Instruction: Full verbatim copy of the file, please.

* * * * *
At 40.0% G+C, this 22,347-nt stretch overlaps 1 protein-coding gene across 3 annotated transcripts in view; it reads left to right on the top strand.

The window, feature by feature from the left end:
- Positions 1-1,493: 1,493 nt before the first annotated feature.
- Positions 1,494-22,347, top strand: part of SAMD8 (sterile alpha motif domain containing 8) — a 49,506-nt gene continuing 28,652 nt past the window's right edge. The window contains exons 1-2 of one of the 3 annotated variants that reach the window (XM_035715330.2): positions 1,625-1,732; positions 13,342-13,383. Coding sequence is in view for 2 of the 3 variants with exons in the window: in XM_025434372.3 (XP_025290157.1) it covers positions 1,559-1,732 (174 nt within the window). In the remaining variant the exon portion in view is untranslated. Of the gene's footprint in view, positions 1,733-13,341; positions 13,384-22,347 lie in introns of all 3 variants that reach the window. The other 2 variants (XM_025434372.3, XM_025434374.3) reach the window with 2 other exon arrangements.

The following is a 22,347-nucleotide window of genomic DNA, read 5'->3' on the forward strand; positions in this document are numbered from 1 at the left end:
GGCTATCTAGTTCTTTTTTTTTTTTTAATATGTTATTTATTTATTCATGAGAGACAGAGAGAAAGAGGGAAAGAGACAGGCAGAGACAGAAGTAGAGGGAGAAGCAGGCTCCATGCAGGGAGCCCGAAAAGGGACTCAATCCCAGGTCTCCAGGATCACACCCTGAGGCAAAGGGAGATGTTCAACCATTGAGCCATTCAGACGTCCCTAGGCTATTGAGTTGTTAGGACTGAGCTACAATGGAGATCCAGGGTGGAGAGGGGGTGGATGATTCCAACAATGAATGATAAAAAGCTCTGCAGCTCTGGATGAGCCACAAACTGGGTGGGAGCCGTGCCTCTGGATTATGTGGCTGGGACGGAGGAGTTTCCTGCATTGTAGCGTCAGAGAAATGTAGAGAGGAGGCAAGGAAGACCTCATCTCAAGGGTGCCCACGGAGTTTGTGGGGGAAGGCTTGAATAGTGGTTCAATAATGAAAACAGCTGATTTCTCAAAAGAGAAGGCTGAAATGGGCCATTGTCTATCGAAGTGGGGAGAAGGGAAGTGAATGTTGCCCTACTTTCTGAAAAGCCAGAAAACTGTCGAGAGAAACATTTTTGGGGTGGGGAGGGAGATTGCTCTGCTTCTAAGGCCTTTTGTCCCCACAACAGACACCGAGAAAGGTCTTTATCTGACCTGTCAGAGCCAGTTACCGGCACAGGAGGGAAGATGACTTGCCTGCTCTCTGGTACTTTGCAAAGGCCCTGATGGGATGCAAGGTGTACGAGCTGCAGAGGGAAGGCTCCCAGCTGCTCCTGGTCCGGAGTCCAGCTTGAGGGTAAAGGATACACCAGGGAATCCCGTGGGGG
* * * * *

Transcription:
At 40.0% G+C, this 22,347-nt stretch overlaps 1 protein-coding gene across 3 annotated transcripts in view; it reads left to right on the top strand.

The window, feature by feature from the left end:
- Positions 1-1,493: 1,493 nt before the first annotated feature.
- Positions 1,494-22,347, top strand: part of SAMD8 (sterile alpha motif domain containing 8) — a 49,506-nt gene continuing 28,652 nt past the window's right edge. The window contains exons 1-2 of one of the 3 annotated variants that reach the window (XM_035715330.2): positions 1,625-1,732; positions 13,342-13,383. Coding sequence is in view for 2 of the 3 variants with exons in the window: in XM_025434372.3 (XP_025290157.1) it covers positions 1,559-1,732 (174 nt within the window). In the remaining variant the exon portion in view is untranslated. Of the gene's footprint in view, positions 1,733-13,341; positions 13,384-22,347 lie in introns of all 3 variants that reach the window. The other 2 variants (XM_025434372.3, XM_025434374.3) reach the window with 2 other exon arrangements.

The following is a 22,347-nucleotide window of genomic DNA, read 5'->3' on the forward strand; positions in this document are numbered from 1 at the left end:
GGCTATCTAGTTCTTTTTTTTTTTTTAATATGTTATTTATTTATTCATGAGAGACAGAGAGAAAGAGGGAAAGAGACAGGCAGAGACAGAAGTAGAGGGAGAAGCAGGCTCCATGCAGGGAGCCCGAAAAGGGACTCAATCCCAGGTCTCCAGGATCACACCCTGAGGCAAAGGGAGATGTTCAACCATTGAGCCATTCAGACGTCCCTAGGCTATTGAGTTGTTAGGACTGAGCTACAATGGAGATCCAGGGTGGAGAGGGGGTGGATGATTCCAACAATGAATGATAAAAAGCTCTGCAGCTCTGGATGAGCCACAAACTGGGTGGGAGCCGTGCCTCTGGATTATGTGGCTGGGACGGAGGAGTTTCCTGCATTGTAGCGTCAGAGAAATGTAGAGAGGAGGCAAGGAAGACCTCATCTCAAGGGTGCCCACGGAGTTTGTGGGGGAAGGCTTGAATAGTGGTTCAATAATGAAAACAGCTGATTTCTCAAAAGAGAAGGCTGAAATGGGCCATTGTCTATCGAAGTGGGGAGAAGGGAAGTGAATGTTGCCCTACTTTCTGAAAAGCCAGAAAACTGTCGAGAGAAACATTTTTGGGGTGGGGAGGGAGATTGCTCTGCTTCTAAGGCCTTTTGTCCCCACAACAGACACCGAGAAAGGTCTTTATCTGACCTGTCAGAGCCAGTTACCGGCACAGGAGGGAAGATGACTTGCCTGCTCTCTGGTACTTTGCAAAGGCCCTGATGGGATGCAAGGTGTACGAGCTGCAGAGGGAAGGCTCCCAGCTGCTCCTGGTCCGGAGTCCAGCTTGAGGGTAAAGGATACACCAGGGAATCCCGTGGGGG